And that simply wasn’t going to happen.
When the time came to turn in my cookie-sales sheet, the whole troop would find out I hadn’t sold any boxes of cookies, much less 996 boxes of cookies. There was no avoiding it, and it was gonna be humiliating. But maybe there was a way to soften the blow. I could stop eating lunch at school and save my lunch money until the deadline, and then buy some boxes myself. The deadline was two months away; how much could I save? Thirty-eight dollars. That would buy me 19 boxes of cookies.
Nineteen boxes was a pitiful amount, but what else could I do? I mooched tater tots and bread rolls off my small group of friends and hid my lunch money under the bed. It was a hard feat for someone who at 10 already displayed very poor impulse control. The truth was, I was still willing to work to have people think well of me, and I hadn’t yet learned it was easier just to quit things once they became uncomfortable. Or better yet, not even start what I knew I’d have to eventually, inevitably quit.
When the troop leaders initially announced the coming cookie season, I laid out the brochure and the tally sheet on my desk in preparation for the first day we could start selling. I even got my mom to agree to canvas the neighborhood with me. I envisioned the boatloads of cookies we’d sell together. Maybe we’d go for lunch at McDonald’s. Then we’d head back out, maybe hit up the nicer neighborhoods, perhaps even the one where my troop met, although Dani probably had that area covered. Whatever. We’d figure out a way outsell everyone else, and then I would get a new badge to sew onto my sash, right next to the other two. Maybe someday my sash would be full of badges, front and back, like Mallory’s. The future looked bright!
On the morning of cookie day, though, my mom came up into the kitchen, and I had, as usual, done everything wrong. I didn’t make her coffee right. I hadn’t emptied the dishwasher. The cats were fed the wrong amounts. The sugar bowl wasn’t entirely filled. I tried hard to avoid her in the morning because that was when she was most sensitive and most likely to go off on me. But we had to get a move on with the cookie stuff. I had on my coat, and underneath that my sash with the two badges sewn haphazardly in the center.
She looked at me and said, “Oh, no. We’re not doing that.”
“You think I want to spend the day with you? You who lies to my face?” She slammed the cupboards, looking for her coffee cup. “Did you even clean your room like I told you?”
She stared at the half-filled sugar bowl, and her face grew strained. I knew all was lost. “What is the matter with you?” she yelled, flinging the sugar bowl at me. “I feed you, I clothe you, and what do I get for it? Nothing! You willful little shit. Go to your room, now! Don’t you dare come back up.”
I’d been grounded, just like that. For one day. Then two. Then three. Four. Five. On day six I was freed. I tried to conjure up some cookie mojo, but the moment, or whatever I thought the experience was going to be, had vanished. All those other girls had family buying their cookies. Their parents took the tally sheets to work and made co-workers buy boxes. Their moms set up tables at the grocery stores every weekend. Everyone had a weeklong start on me, and everyone had someone to help them.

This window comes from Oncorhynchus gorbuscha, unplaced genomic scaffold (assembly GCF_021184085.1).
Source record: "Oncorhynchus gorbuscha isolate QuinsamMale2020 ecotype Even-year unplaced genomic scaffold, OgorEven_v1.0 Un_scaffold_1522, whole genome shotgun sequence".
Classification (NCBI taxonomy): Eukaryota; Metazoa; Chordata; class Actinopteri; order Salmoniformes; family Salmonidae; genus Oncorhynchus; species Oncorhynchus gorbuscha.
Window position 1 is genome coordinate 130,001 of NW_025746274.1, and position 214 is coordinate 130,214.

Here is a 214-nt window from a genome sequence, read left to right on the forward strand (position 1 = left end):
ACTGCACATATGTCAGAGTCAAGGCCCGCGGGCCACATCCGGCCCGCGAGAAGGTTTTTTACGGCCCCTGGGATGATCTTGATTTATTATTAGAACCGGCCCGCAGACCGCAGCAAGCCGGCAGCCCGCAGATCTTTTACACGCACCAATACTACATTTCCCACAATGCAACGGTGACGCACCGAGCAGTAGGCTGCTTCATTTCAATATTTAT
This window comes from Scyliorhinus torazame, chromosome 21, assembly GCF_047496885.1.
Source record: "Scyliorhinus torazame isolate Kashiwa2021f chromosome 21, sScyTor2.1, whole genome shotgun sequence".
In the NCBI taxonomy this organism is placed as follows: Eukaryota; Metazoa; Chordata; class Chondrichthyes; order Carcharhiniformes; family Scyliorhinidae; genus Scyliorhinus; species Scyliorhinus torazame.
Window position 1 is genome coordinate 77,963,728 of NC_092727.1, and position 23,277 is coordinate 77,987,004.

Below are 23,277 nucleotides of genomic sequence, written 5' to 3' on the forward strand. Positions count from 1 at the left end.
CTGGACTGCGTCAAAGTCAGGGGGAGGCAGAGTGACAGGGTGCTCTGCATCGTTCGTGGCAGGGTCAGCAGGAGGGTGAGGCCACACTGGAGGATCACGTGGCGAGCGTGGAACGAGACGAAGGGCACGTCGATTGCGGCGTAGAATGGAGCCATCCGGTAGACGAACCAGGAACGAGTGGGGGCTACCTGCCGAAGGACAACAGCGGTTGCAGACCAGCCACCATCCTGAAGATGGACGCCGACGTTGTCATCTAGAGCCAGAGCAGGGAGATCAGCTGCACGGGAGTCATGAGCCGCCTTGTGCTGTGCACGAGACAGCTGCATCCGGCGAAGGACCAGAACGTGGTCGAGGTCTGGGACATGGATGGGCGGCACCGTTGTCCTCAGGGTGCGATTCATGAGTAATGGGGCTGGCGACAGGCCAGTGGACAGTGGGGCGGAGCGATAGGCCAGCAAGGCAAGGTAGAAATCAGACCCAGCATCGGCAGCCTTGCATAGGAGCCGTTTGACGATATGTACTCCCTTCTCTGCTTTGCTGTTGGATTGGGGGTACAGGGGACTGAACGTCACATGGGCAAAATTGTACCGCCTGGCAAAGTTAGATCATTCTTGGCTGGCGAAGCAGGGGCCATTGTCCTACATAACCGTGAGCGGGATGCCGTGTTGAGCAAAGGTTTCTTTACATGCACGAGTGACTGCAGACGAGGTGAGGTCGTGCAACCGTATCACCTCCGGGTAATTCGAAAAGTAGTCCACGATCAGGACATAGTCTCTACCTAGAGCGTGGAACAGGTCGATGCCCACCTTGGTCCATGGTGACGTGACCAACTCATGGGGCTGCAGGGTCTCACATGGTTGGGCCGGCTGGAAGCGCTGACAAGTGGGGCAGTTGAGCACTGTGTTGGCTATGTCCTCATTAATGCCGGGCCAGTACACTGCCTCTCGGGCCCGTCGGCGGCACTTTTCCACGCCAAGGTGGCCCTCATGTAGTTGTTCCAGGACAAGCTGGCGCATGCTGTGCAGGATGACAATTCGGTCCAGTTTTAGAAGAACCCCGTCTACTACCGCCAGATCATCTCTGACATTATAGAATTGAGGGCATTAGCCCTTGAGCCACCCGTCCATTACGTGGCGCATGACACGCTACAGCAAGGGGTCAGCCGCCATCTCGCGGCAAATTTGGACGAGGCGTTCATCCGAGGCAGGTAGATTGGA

Still, I trudged door to door, even though it was raining, and most people were at work. Mrs. Edders opened the door a crack, peered down and almost felt sorry for me, but declined at the last moment. No one in my neighborhood wanted cookies. They were all too tired and poor and paranoid that I was scheming them somehow. After a few hours of rejection, I went to the nearby lake and hung out there long enough that my mom would think I had spent the day selling cookies. The first troop check-in was a few weeks away, and I would be reporting a big, fat zero.
Two months after my lie, after no lunches and yet also too many tater tots, I brought my crumpled dollar bills, pile of loose change, and meager tally sheet to the grand cookie finale. Everyone was very animated. The girls crowded around a table that had cookie boxes stacked up at different heights, like a model cityscape. They were taking turns handing in their sheets and announcing their final tally. Dani’s mom called my name, and I gave her my sheet. My face was already stinging red. She looked at it and frowned.
“What’s this? You said...” Everyone quieted.
“I got grounded,” I started. I looked around at all their faces. So open. So puzzled. There was no way I was going to be able to explain it to them so they’d understand. Instead, I placed my wadded up bills and coins on the table. I walked to the whiteboard, erased the “996” next to my name and replaced it with “19.” I went back to the table, counted out 19 boxes of cookies, piled them into my arms and left with as much composure as I could muster.
It was a long walk home.